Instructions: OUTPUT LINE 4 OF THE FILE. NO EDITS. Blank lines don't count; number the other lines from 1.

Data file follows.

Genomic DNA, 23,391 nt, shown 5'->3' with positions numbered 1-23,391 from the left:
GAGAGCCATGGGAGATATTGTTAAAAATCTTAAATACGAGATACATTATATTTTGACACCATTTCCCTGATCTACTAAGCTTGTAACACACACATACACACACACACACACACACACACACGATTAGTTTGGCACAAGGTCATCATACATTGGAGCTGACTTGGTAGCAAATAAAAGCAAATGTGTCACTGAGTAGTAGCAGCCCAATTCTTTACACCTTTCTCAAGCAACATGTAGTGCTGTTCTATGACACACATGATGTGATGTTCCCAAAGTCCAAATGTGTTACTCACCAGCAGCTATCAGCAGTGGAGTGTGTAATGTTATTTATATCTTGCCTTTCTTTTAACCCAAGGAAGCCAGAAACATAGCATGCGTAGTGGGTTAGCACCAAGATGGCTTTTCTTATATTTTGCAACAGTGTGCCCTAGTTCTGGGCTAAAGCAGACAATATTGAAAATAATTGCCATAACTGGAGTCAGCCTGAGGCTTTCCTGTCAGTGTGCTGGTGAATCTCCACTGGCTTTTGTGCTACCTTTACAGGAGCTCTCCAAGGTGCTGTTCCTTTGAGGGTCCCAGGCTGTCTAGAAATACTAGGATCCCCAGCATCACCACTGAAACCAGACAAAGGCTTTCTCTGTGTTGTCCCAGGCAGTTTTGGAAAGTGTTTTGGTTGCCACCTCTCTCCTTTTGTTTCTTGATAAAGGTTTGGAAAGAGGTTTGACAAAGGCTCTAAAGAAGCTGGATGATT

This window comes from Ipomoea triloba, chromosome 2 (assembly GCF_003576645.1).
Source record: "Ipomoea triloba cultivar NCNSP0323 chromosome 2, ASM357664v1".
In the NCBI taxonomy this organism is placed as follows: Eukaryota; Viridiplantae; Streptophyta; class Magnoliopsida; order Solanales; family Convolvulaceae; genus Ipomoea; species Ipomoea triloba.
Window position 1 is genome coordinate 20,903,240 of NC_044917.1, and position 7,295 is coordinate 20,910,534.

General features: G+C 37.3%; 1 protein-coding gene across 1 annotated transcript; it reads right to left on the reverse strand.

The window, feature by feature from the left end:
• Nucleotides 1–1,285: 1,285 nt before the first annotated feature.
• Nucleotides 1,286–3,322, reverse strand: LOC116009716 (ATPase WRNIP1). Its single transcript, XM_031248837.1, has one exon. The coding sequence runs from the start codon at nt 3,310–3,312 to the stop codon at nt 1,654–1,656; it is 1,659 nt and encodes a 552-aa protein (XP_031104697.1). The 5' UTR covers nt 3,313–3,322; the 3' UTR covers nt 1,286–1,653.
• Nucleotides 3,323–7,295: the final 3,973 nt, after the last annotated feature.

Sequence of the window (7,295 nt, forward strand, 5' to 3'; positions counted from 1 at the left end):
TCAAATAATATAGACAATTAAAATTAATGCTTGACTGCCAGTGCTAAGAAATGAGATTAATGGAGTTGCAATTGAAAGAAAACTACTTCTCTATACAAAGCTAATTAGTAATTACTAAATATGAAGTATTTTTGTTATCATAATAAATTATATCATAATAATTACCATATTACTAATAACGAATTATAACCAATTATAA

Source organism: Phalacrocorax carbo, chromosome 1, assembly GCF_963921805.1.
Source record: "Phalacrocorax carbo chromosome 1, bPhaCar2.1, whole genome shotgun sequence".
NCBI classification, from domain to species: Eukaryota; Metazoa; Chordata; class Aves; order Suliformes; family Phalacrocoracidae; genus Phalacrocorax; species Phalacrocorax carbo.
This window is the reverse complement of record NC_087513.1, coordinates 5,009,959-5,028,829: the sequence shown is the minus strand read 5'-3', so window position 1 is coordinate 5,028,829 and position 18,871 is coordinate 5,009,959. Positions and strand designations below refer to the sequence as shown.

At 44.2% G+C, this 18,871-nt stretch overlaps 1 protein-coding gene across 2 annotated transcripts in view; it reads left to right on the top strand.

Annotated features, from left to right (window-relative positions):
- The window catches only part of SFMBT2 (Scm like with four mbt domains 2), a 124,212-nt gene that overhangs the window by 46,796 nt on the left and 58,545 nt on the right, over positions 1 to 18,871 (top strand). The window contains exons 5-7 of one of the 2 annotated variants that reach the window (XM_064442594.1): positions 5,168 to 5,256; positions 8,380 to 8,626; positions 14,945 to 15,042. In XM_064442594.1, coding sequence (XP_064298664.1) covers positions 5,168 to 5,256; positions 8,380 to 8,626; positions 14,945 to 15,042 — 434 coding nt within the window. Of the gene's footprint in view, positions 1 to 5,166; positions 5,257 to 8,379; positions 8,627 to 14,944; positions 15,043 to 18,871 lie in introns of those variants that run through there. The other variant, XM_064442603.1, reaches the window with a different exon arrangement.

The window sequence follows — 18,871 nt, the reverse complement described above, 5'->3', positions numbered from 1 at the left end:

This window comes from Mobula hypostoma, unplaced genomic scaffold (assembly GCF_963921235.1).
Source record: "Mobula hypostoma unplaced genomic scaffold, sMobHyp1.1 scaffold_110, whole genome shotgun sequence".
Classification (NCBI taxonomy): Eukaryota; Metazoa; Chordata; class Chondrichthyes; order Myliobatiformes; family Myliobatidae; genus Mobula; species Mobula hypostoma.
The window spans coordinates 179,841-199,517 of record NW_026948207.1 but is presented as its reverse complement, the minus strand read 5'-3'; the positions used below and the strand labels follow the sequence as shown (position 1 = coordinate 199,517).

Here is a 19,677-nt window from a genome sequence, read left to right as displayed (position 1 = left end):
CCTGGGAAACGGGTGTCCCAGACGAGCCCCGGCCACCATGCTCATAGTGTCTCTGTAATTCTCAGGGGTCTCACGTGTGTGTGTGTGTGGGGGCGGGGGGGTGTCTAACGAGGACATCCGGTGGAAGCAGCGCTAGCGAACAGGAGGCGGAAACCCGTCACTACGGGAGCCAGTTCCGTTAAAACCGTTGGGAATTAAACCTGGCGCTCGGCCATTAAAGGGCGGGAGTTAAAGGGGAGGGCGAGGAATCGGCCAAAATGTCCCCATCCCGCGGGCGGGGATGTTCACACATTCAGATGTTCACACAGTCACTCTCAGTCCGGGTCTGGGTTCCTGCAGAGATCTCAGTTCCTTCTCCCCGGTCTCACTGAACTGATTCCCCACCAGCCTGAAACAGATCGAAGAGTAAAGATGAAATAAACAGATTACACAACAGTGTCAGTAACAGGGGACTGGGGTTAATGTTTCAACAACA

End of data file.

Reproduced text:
Source record: "Ipomoea triloba cultivar NCNSP0323 chromosome 2, ASM357664v1".